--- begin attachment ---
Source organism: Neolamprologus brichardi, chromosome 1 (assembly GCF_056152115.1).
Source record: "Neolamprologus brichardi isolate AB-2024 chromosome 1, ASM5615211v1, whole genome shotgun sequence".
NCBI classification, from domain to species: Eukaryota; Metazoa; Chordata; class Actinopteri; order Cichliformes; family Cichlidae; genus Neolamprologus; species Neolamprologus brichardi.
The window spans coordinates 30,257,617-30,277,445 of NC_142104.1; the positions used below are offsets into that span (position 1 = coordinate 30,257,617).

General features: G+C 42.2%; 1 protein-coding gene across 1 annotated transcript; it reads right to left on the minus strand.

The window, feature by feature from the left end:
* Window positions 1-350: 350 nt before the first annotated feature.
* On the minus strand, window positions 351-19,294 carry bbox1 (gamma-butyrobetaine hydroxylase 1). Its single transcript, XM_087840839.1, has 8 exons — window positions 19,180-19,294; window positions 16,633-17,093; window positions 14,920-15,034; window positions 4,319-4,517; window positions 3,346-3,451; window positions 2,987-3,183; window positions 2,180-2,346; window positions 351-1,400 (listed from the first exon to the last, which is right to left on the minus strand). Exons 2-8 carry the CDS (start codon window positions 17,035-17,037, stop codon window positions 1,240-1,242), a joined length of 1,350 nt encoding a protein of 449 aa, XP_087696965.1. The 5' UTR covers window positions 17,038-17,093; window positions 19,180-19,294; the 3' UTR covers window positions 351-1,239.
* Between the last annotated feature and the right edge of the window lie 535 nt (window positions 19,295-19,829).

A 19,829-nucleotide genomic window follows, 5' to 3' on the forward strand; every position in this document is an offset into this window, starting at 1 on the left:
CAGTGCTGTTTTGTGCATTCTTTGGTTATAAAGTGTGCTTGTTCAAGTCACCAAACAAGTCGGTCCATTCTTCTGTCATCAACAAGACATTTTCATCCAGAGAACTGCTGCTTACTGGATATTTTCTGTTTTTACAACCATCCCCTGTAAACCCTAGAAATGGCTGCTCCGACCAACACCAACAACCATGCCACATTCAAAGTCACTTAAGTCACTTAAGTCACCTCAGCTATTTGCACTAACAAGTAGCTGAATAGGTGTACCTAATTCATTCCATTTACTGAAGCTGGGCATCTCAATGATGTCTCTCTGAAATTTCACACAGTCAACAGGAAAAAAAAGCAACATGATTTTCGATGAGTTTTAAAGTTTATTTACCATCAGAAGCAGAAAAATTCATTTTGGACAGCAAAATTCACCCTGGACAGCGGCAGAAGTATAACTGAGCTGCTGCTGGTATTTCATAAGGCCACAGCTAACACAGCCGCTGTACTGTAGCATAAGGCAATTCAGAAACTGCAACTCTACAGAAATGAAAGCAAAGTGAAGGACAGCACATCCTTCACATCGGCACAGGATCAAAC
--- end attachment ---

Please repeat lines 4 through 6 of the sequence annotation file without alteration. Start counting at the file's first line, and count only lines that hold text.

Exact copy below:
The window spans coordinates 30,257,617-30,277,445 of NC_142104.1; the positions used below are offsets into that span (position 1 = coordinate 30,257,617).

General features: G+C 42.2%; 1 protein-coding gene across 1 annotated transcript; it reads right to left on the minus strand.

The window, feature by feature from the left end: